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TV chefs February 4, 2006

Posted by BiB in Uncategorized.

Lukeski is clearly semi-serious about becoming a Jamie Oliver with a tortured, Slavic soul as he has started putting up recipes on his site. Either that or he’s settling down. Anyway, we’re a bit of a foody household here. Not majorly foody, but we rarely eat shit. We do occasionally eat very simply and rushedly, if time or effort is at a premium, and yesterday was one of those days. As I sat beavering away – not – at a translation, the Russian slaved in the kitchen and managed to create delicious smells when it in fact turned out that he was just rustling up some mushrooms for us to throw on top of pasta. Perfectly nice, but I had visions of him coming up with various dead animals. Maybe he’d scoffed them all in the process. Anyway, perfectly nice mushrooms on pasta. Perfectly good lunch.

This morning, both up at crack of dawn, for no good reason, the subject was raised, by the Russian, of what a perfect person he is. Gold, he called himself, if only I’d just open my eyes and see the obvious. His speech reminded me a touch of Mrs. Hfuhruhurr’s wife in The Man with Two Brains who, while being an utter cow, lists all the things she does for him. “I’m your cook, your housekeeper, your lover.” He then listed the delicious lunch. “Was it a Jamie Oliver recipe?” I asked, rubbing the sleep from my eyes. The vagaries of Russian mean that Oliver must decline, whereas Jamie won’t. “Olivera?” he asked back, sleepily. “Famous TV chef,” I snored back. He didn’t seem to have noticed Mr. Oliver’s impact on the world, and more power to his elbow for that. But he had heard of one British TV chef, or so he claimed. “No, it was that female TV chef of yours, the black one.” Could he possibly, in just our few years of acquaintance and with only three trips to England to his name, have become so well informed that he even knew about Rustie Lee? I couldn’t believe it, and let him muddle on for a while, wondering if he had somehow got Oprah mixed up in his mind with Englishness and TV cookery. “The one whose recipes your sister was using for Christmas dinner,” he trudged on. “Delia Smith?” “Yes, that’s the one. Black. Big.” I suppose I should almost find the colour-blindness encouraging.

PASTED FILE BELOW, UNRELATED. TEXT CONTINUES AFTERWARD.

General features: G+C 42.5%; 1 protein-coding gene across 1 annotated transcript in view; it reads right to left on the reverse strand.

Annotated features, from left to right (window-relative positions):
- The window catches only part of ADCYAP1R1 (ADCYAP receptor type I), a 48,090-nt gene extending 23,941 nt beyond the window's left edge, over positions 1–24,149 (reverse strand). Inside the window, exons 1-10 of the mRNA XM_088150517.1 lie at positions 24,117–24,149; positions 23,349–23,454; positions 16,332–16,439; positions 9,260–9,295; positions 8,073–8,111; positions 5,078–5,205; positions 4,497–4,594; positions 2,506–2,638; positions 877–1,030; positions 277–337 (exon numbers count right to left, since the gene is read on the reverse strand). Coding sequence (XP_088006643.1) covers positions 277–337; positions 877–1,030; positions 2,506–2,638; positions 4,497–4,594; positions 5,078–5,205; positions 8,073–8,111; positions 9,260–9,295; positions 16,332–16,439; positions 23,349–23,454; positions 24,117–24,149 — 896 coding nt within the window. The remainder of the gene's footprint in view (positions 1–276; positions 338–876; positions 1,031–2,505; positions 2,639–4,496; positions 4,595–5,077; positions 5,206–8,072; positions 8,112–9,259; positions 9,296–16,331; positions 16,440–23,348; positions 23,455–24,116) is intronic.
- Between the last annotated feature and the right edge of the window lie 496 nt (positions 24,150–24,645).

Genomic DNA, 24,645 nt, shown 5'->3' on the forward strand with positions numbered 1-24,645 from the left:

1. leon - February 4, 2006

There’s no better household than a foody household, I reckon (this is why I’d rather live with girls, for preference, as they’re marginally less likely to live on breakfasts-in-a-tin, lager, toast etc).

I tried doing a clafoutis last night but when I got home (and after stoning about 1lb of cherries) I realised that the bag of flour I remembered as sitting in the cupboard was actually bread flour, and not clafoutis-friendly plain flour. What the hell, I thought, and baked it anyway just to see what happened. It was a bit like eating a large, chewy doormat with cherries in it, though a few glasses of palinka eased it down a bit.


2. daggi - February 4, 2006

Welcome back! Perhaps I’ll force myself to write those blogposts I’ve had in my brain since new year, now I suspect that maybe up to 3 people will read them…

3. BiB - February 7, 2006